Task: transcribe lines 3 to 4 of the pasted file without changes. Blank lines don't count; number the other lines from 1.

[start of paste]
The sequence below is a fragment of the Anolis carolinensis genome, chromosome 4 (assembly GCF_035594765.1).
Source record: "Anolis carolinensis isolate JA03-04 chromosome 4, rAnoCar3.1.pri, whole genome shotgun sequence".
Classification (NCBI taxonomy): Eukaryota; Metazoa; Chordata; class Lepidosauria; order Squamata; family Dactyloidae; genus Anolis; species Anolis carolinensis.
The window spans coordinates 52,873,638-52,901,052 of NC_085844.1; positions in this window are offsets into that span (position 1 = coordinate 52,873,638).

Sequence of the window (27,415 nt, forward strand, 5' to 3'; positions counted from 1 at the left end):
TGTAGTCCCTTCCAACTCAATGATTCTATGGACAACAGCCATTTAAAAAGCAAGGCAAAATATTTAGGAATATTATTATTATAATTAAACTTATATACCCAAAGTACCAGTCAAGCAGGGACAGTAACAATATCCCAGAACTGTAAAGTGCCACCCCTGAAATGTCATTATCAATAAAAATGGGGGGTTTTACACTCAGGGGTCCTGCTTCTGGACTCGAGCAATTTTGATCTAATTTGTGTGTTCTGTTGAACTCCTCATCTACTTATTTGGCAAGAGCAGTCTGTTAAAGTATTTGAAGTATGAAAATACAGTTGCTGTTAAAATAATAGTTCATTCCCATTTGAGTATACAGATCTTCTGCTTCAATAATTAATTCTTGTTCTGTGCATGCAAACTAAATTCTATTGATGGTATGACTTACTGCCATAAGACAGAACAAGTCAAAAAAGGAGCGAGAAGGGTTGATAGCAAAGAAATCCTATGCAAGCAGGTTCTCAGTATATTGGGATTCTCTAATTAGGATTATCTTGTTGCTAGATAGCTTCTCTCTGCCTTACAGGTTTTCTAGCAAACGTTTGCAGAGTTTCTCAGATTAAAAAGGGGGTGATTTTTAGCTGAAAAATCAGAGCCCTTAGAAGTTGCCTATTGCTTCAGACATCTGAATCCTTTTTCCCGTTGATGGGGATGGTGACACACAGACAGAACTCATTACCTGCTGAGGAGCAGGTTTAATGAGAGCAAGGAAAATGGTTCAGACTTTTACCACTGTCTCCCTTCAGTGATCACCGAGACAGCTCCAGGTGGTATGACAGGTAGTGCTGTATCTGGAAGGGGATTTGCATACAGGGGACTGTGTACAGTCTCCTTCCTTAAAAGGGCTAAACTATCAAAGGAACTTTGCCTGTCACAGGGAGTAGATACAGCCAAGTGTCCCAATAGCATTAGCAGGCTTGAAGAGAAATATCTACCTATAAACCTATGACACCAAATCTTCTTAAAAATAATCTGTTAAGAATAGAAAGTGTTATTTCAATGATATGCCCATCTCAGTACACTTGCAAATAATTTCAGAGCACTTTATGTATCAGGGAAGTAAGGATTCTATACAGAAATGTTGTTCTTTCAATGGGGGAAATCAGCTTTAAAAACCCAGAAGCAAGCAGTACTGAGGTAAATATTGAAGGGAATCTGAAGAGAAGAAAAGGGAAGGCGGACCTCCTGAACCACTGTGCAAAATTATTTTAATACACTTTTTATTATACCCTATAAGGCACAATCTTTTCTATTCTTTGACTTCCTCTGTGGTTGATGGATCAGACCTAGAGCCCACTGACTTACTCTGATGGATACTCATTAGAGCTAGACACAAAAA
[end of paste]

Classification (NCBI taxonomy): Eukaryota; Metazoa; Chordata; class Lepidosauria; order Squamata; family Dactyloidae; genus Anolis; species Anolis carolinensis.
The window spans coordinates 52,873,638-52,901,052 of NC_085844.1; positions in this window are offsets into that span (position 1 = coordinate 52,873,638).